Sebadoh’s music examines the dynamics of human relationships, mainly ones with the opposite sex.
The Boston band, which plays tonight at the CUB Ballroom at Washington State University, covers all facets of male-female relationships, but it is particularly adept at dwelling on the bleaker aspects, such as the break-up, the emotional fallout, jealousy, selfdoubt and longing.
Sebadoh’s members are best when they open their wounded hearts. The results can be beautiful. They also can be messy.
The relationship angle is one of the traits the indie-rock band has been revered for.
So much so that you have to wonder: Where would Sebadoh be without women?
“Oh geez, that’s an interesting question,” drummer-bassist-vocalist Bob Fay contemplates by phone from a Portland hotel earlier this week. “I guess nowadays all the songs aren’t necessarily about girls, even though they always seem to be questioning weirdness in relationships in general.
“There would still be things to question,” Fay continues. “There would still be people that - male or female - we care enough or feel weird enough to want to work something out through a song. I don’t think things would immediately dry up.”
Even so, tales about women are the band’s forte as indicated by the two singles “Ocean” and “Willing to Wait,” from the band’s latest album “Harmacy.”
During the infectious chorus of “Ocean,” bassist-guitarist-vocalist Lou Barlow chimes: “So I’m leaving you to you or someone else / ‘cause you never wanna hook up in the middle / I’d meet you there to talk if you would show / but you answer every question with a riddle and refuse to even choose to let me go.”
In “Willing to Wait,” Barlow longs for an old flame: “But oh, when I saw you again / a beautiful friend opened up her heart and let me in.”
Sebadoh, which also includes guitarist-bassist-drummer-vocalist Jason Loewenstein, began turning out noise pop in 1989. The band was the concept of Barlow, who was fired from Dinosaur Jr., Loewenstein and former drummer-vocalist-noisesmith Eric Gaffney. Fay, who stood in sporadically, came aboard permanently in 1994, the year the band released its critically acclaimed “Bakesale.”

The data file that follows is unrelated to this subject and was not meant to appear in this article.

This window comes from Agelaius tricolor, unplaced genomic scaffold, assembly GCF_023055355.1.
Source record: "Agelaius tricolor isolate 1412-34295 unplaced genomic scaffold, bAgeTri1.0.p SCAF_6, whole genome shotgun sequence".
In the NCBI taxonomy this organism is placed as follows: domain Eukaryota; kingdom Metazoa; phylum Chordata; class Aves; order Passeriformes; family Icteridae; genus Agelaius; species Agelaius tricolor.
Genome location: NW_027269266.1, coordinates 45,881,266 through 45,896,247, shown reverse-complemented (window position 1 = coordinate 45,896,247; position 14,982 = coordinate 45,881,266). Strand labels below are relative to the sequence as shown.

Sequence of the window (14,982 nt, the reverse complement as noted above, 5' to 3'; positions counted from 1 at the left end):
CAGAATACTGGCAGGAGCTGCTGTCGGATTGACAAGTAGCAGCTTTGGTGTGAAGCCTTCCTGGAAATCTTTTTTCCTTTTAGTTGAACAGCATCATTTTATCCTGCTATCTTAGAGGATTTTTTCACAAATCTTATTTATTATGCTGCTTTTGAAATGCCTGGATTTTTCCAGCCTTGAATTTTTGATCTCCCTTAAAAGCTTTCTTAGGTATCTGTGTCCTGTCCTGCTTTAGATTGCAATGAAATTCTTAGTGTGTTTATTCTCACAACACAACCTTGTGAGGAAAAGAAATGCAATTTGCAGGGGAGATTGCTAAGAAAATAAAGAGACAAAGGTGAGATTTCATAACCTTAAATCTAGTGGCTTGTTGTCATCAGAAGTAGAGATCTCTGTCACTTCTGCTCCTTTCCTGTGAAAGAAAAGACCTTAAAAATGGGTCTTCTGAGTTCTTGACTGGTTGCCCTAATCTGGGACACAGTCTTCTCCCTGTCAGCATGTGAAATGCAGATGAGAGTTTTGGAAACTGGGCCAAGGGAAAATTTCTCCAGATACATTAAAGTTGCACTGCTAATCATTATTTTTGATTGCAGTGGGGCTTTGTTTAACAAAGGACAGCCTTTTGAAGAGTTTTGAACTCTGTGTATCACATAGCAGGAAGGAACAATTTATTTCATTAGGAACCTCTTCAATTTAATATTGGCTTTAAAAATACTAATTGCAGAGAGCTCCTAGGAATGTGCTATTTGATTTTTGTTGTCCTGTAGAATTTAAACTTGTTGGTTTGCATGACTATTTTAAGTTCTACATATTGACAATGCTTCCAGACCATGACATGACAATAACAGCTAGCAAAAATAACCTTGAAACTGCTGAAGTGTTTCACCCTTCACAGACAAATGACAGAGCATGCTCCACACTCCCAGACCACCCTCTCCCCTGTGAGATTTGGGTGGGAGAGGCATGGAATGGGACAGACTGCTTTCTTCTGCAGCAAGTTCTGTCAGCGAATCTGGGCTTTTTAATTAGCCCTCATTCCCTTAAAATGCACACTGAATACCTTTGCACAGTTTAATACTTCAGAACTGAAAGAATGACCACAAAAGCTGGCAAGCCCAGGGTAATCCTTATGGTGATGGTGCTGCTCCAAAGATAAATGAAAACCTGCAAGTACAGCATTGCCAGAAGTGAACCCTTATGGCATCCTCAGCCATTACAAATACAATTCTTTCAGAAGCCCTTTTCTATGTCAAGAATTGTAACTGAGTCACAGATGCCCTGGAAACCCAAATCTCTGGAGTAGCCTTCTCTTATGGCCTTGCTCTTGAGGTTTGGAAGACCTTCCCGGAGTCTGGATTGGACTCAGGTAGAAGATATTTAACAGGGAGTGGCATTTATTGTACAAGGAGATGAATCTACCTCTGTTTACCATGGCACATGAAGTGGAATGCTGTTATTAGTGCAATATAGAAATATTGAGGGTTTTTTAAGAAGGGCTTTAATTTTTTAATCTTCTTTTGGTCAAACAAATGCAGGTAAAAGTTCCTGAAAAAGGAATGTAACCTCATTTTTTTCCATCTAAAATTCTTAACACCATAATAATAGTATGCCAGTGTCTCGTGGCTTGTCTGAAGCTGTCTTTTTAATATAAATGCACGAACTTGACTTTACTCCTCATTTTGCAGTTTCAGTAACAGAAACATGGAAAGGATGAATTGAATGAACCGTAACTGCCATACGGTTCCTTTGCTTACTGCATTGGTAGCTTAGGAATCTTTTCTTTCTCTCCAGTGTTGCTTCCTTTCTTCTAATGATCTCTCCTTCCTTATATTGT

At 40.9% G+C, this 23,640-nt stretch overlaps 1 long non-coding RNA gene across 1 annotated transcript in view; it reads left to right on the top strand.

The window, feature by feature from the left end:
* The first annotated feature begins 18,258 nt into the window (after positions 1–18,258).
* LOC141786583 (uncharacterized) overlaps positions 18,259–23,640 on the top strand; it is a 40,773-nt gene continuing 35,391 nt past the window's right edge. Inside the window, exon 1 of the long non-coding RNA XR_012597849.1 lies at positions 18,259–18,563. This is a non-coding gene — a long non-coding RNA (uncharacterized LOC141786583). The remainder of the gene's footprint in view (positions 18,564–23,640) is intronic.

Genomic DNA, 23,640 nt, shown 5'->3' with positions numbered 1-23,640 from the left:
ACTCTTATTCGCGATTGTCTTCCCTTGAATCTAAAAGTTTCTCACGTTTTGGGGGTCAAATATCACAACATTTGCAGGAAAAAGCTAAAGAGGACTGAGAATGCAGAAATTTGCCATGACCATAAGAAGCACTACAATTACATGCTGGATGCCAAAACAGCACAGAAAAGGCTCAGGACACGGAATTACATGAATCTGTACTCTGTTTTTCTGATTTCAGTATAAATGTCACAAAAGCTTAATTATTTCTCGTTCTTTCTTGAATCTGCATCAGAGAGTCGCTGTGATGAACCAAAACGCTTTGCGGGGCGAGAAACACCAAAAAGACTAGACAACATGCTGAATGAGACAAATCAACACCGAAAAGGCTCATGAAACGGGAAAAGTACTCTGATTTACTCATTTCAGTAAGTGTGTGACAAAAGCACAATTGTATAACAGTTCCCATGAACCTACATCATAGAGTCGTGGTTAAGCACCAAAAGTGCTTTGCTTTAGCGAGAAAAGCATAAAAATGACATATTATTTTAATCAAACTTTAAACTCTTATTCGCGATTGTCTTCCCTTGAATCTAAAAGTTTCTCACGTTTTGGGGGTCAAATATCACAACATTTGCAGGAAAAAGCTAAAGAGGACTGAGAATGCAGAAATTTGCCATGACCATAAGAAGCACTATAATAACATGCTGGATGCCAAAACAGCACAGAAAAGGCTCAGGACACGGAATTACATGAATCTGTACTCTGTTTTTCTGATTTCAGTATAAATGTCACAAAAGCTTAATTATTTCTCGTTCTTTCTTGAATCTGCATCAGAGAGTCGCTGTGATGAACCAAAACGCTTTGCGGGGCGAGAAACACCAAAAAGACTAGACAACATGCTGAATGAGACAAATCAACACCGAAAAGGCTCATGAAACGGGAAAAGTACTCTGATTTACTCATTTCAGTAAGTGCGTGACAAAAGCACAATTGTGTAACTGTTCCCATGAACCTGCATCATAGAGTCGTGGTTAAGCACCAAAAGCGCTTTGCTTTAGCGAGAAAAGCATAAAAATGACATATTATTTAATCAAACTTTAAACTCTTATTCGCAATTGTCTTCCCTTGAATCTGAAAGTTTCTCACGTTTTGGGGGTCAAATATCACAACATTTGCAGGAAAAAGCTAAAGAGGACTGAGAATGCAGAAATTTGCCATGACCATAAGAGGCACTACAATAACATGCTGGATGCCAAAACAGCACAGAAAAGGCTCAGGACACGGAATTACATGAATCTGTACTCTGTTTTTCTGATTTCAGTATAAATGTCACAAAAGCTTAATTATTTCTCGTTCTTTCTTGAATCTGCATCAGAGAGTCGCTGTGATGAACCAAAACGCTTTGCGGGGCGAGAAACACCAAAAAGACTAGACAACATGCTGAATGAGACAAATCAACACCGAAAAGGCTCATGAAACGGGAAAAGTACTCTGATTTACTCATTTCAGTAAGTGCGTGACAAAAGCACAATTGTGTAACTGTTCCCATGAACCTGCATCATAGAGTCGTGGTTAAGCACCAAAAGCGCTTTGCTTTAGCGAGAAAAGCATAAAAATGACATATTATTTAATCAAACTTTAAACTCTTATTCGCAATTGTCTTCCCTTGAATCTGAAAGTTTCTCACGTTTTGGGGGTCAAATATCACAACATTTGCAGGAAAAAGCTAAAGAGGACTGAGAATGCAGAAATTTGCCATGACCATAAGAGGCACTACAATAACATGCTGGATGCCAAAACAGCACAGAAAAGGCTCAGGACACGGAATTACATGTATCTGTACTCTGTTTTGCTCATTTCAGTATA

Before lo-fi home recordings became a well-exploited cliche in indie rock, Sebadoh built its disjointed foundation through rough four-track recordings and noise collages.
Even though the Sub-Pop recording artist opts to record in actual studios these days, it hasn’t quite escaped the lo-fi tag.
“I think our getting our feet wet in the studio over the past four years has sort of helped us. We still love doing the four-track stuff just because of that instant gratification of getting stuff down on tape,” says Fay.
“It was always just a step to getting better-sounding records for us. It wasn’t like a means to an end. We’re not adverse to it, but we don’t want to have this sort of lo-fi reputation forever.”
“Any time a type of music is named for the way it’s recorded instead of for the music itself, like lo-fi or independent music,” he adds, “that’s weird to me because the music is the main thing.”
Sebadoh is quite prolific, having put its musical stamp on dozens of releases. Band members are equally productive outside of Sebadoh.
Fay plays in Deluxx, Deluxx Folk Implosion, Cardinal, Belt Buckle and a couple of other bands. Barlow is involved with Folk Implosion, Deluxx Folk Implosion and Sentridoh. Loewenstein comprises Sparkillepsy and has played with Palace.
, DataTimes ILLUSTRATION: Color Photo
MEMO: Sebadoh and Those Bastard Souls will perform at 8 tonight at Washington State University’s CUB Ballroom. Tickets are $8, available at Beasley Coliseum and the Cougar Depot in Pullman; all G&B Select-aSeat outlets, or call (800) 325-SEAT.
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